And do it often.
This concludes our how-to series for National Letter Writing Month. Time to get writing!
No one likes writing sympathy cards. It’s a sad time. And it’s hard to know what to say. You want the recipient to know you’re sorry and that you’re there for them, but it’s a fine line between a sweet note overstepping your bounds.
Before you write anything, it’s important to pick the right vessel for your message. Personally, anything that’s really flowery and says “sympathy” on the front makes me cringe. You don’t need a lot of words for this card. Let’s let the inside do the talking. Use something simple, or even a blank card with a nice image on the front will work.
What to write in a sympathy card:
– I’m so sorry.
– I’m sorry to hear about the passing of your grandmother.
– I know I don’t have all the right words to say, but I want you to know I’m here if you need me.
– You’re in my thoughts and prayers.
– I’m praying for you.
– I love you.
– We’re praying for peace and comfort for your family.
– May God comfort you with his peace and strength.
– My heart goes out to you.
If you have a fond memory of the person who has passed, it’s ok to include it. If it’s a funny memory, use your best judgment on whether or not it’s appropriate to include it in your note.
If you’re in a place to offer help and feel comfortable doing it, then you should. Offer to bring dinner, watch the kids, rake the leaves while they focus on their family. Be specific, though, on what you’re willing to do. Just saying “let me know if there’s anything I can do to help” can seem insincere.
What NOT to write:
– I know how you feel.
– He’s in a better place now.
– Feel better soon.
– It was just her time.
– Time heals all wounds.
– It’s part of God’s plan.
I asked a few friends for their thoughts on what they’d like to see in a sympathy card, whether they were the writer or the recipient…
“I think our gut reaction is to give hope. But I HATED IT when people said (well-intentioned) things like, “all things work together for the good of those who love God.” That’s true, but all I thought was … how about you not trivialize my emotion and my hurt? I think that hope is offensive in the very beginning, hope is important, but it comes AFTER comfort. In the beginning, if you offer hope to a hurting person, it seems to them like you aren’t really seeing their hurt. I’ve found “I’m sorry,” “I love you,” and “Can I help?” are NEVER EVER bad.”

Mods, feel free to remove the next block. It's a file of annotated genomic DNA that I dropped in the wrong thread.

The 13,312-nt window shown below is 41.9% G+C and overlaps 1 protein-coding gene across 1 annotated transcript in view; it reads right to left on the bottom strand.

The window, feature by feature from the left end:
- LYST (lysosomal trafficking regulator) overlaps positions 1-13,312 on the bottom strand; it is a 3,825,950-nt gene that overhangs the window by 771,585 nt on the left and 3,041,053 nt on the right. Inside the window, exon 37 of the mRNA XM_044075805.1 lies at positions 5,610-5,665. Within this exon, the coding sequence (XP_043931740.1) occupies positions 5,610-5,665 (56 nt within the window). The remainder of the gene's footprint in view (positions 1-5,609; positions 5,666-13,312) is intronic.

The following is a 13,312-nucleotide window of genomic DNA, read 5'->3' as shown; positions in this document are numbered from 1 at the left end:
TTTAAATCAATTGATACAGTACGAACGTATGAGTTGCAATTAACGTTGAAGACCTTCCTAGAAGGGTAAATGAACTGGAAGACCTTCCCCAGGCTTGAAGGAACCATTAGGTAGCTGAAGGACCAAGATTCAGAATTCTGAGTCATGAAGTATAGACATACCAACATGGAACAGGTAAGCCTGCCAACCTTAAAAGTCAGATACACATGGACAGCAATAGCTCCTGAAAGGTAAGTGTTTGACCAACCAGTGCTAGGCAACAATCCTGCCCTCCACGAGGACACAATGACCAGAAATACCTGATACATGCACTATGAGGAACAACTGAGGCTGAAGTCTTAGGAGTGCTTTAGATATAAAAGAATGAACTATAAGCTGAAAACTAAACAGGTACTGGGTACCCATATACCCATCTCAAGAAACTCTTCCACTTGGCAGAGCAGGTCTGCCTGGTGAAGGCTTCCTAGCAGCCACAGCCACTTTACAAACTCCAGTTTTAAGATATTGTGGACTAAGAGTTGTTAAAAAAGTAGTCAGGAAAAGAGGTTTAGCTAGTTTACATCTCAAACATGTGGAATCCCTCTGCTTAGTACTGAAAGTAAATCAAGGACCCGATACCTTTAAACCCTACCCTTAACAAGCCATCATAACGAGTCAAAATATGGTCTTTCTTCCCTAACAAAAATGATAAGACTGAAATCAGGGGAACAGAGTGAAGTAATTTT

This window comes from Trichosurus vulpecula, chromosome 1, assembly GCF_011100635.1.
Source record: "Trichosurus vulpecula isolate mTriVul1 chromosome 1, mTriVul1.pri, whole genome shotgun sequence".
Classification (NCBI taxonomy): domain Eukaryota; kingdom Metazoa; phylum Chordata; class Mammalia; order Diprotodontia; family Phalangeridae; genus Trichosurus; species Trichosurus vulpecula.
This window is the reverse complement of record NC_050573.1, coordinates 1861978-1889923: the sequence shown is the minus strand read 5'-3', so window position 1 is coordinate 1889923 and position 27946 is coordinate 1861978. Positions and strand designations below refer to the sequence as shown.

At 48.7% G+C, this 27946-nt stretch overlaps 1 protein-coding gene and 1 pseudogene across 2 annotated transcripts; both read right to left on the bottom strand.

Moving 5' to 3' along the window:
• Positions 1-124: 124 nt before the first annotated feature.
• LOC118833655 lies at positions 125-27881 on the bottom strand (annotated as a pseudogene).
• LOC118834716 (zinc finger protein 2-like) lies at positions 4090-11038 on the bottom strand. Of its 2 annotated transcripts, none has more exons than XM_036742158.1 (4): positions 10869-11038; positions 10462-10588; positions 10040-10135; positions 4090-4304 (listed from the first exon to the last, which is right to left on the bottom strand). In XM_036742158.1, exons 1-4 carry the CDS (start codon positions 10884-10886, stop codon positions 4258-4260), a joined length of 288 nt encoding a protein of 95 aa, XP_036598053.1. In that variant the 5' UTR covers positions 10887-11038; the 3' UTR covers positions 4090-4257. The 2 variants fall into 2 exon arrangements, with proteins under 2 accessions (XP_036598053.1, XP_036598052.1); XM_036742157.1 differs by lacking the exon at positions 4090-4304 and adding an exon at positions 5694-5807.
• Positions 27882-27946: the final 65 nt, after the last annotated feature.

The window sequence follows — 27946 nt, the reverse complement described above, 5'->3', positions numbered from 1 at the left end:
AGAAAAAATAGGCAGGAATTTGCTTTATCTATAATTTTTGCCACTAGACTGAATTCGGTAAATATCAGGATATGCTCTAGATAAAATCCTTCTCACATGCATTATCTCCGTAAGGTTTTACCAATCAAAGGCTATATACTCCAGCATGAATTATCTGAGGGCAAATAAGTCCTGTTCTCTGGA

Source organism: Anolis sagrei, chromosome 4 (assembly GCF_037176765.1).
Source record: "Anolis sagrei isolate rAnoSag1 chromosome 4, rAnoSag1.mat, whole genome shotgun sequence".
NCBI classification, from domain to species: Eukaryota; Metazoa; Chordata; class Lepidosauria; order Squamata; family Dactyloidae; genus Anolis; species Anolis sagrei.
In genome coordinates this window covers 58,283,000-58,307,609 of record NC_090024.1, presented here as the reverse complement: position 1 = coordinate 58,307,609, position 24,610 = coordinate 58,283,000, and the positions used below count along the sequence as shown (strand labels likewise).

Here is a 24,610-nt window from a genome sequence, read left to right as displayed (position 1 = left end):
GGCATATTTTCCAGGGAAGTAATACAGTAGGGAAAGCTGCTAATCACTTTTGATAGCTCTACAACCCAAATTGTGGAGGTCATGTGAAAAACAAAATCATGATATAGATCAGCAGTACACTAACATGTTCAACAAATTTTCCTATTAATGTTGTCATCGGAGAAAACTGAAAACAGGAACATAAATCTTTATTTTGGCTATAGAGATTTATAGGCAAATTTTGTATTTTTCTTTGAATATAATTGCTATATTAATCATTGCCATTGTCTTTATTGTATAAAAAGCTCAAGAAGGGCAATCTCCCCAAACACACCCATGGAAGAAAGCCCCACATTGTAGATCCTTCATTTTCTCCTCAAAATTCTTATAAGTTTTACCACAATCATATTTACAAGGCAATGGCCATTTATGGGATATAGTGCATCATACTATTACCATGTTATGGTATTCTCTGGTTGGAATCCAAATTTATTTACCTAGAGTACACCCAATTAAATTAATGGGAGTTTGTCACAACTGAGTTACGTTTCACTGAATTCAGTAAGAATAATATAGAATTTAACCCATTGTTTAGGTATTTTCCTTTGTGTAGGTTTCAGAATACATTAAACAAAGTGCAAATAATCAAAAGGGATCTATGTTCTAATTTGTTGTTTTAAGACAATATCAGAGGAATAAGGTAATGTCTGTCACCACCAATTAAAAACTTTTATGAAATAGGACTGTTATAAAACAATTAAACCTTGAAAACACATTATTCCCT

— Kate Conner, kateelizabethconner.com
“Best advice ever from one of our son’s NICU nurses in the middle of his diagnosis: take time to grieve. Even though he was alive, we had to grieve the loss of the “healthy baby” we thought we were getting.” — Kelli Hays, eatprayreadlove.com
“In death, saying kind things about the person who is gone is very nice to read in the card. Fond memories of the person, and “I’m sorry for your loss” were very meaningful to me. Nowadays, just the fact that people took the time to send a card, is a step above and beyond in my opinion (especially for our generation).” — Amy Hudson, creativekidsnacks.com
“Simple is key. Does anyone read those paragraphs on sympathy cards? When my father-in-law died this past year, my eye went straight to the personal note.”
— Rebecca Barth, She Shares Ministries
“After my brother’s accident we were getting cards and food and sweets and gifts and hugs and even toilet paper. But the only thing that really stuck out was a letter I received from one of the brothers in my hubs’ fraternity. ‘Life is too short, too unfair, and we don’t even get to know what will happen next. Sometimes we are handed great sorrow out of nowhere, for no reason. And life seems a bit dimmer – maybe a cloud is no longer beautiful, or a favorite song is ruined. Even delicious cupcakes might seem pointless. But the world goes on, stubbornly unaffected by its latest painful maneuvers. The sun still rises at the same time, and we are dragged along with it, whether we are willing to face the day or not… It is this randomness that gives us life. We wake up in the morning not knowing what the day will bring, and while some days bring us tragedy, other days bring us great accomplishments, joy, friendship, love- all of the things that make us beautiful, that make us human.” The letter goes on to encourage me to look ahead at the things I can celebrate.'”
— Aleks Slocum, aslocumstory.com
Do you have any go-to tips for writing sympathy cards? What would you like to hear if you had to receive one?
Did you know April is National Letter Writing Month? I’m doing a short series on Tuesdays for the rest of the month on how to write a few of the notes we’re most unsure how to write.